Biden proposes $81.7 billion in spending to prepare for future pandemics
President Biden’s budget proposal released Monday calls for $81.7 billion over five years to prepare for future pandemics, in what would be a major investment in boosting the country’s readiness for future threats.
“While combatting the ongoing COVID-19 pandemic, the United States must catalyze advances in science, technology, and core capabilities to prepare the Nation for the next biological threat and strengthen U.S. and global health security,” the budget states.
However, the president’s budget is only a proposal, and any new funding for pandemic preparedness would require congressional approval.
That has proven to be a challenge, even for money to meet immediate needs for COVID-19, leaving the path for funding for future pandemics decidedly rocky, despite health experts saying it is badly needed.
About $15 billion in funding for vaccines, tests and treatments was stripped out of the government funding bill earlier this month and is stalled amid disputes about how to pay for it, with lawmakers seeking new ways to offset the funds.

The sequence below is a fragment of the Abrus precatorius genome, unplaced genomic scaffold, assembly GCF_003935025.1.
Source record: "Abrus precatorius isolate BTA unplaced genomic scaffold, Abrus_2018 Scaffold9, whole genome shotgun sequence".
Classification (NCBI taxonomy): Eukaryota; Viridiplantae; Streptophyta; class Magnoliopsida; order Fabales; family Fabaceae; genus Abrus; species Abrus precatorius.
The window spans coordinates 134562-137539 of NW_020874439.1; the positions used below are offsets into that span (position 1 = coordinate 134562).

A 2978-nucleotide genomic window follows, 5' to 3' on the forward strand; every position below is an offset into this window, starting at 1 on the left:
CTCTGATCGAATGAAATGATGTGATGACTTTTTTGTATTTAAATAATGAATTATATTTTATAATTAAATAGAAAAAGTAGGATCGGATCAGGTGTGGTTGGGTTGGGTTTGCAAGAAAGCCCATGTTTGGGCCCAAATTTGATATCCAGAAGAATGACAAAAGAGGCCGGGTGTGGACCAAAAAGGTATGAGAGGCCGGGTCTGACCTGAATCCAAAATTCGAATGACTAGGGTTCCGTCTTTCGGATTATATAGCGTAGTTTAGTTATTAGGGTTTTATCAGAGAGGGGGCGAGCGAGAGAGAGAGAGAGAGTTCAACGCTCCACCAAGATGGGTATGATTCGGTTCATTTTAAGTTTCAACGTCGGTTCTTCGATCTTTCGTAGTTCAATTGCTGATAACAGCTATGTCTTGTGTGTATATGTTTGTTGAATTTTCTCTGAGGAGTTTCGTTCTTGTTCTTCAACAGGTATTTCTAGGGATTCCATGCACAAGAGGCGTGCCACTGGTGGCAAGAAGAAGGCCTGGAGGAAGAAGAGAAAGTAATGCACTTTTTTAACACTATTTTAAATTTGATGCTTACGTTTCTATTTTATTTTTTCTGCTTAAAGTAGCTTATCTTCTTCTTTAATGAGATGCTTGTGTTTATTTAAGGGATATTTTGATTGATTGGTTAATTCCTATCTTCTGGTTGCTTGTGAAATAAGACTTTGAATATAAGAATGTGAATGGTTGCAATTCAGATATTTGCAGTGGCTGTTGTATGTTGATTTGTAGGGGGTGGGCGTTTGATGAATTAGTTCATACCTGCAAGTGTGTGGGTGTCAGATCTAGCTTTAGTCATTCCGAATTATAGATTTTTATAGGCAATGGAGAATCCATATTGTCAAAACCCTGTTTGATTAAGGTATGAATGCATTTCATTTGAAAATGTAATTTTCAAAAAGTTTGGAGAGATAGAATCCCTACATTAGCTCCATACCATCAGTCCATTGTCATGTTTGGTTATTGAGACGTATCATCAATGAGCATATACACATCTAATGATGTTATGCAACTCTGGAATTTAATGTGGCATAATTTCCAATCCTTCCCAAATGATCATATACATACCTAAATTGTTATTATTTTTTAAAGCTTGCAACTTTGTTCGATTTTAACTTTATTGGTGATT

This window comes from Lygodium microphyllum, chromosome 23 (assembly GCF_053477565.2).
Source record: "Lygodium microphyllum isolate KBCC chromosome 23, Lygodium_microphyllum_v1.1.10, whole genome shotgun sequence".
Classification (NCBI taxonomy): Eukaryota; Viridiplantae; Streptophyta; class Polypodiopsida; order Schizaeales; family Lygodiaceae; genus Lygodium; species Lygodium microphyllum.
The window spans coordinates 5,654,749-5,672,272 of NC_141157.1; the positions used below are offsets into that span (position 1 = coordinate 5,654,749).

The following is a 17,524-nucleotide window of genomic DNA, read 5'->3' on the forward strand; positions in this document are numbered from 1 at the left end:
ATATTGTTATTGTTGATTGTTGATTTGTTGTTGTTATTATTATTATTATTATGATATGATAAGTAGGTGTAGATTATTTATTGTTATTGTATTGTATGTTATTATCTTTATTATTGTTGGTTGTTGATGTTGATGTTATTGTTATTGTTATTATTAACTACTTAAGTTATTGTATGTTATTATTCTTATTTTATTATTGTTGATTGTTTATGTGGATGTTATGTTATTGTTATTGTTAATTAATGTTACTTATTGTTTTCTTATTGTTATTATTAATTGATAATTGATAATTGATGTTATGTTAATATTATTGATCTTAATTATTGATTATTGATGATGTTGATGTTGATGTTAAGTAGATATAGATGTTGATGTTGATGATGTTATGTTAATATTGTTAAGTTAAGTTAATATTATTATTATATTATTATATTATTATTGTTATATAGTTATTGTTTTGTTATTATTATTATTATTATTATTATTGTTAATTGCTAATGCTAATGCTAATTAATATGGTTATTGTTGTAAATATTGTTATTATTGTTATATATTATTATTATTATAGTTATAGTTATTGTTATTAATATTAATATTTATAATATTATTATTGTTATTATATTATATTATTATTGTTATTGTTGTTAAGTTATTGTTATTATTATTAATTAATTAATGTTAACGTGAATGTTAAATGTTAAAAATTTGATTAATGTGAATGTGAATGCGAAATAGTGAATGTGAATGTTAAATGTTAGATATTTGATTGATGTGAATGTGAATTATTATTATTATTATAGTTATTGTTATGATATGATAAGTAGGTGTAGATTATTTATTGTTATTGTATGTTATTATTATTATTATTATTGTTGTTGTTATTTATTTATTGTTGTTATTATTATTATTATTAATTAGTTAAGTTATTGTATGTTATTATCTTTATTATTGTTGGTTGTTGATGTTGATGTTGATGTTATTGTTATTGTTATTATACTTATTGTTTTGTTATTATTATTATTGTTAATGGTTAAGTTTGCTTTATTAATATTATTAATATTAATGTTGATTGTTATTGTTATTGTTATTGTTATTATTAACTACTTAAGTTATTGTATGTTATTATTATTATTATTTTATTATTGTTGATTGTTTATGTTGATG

The president’s budget calls for $40 billion for the development and manufacturing of vaccines, treatments and tests aimed at future threats.
Another $28 billion would go to the Centers for Disease Control and Prevention for surveillance, lab capacity and the public health workforce.
The National Institutes of Health would get $12.1 billion for research on vaccines and other measures, while the Food and Drug Administration would get $1.6 billion for its labs and information technology.
Previously, the Biden administration put forward a plan in the fall for $65 billion for pandemic preparedness over seven to 10 years, but Congress has not acted on that proposal.
A bipartisan pandemic preparedness measure moving through the Senate does not include major new funding.
The budget also calls for $5 billion for the newly-established Advanced Research Projects for Health (ARPA-H) agency focused on medical research in areas like cancer, which has been a priority for Biden.
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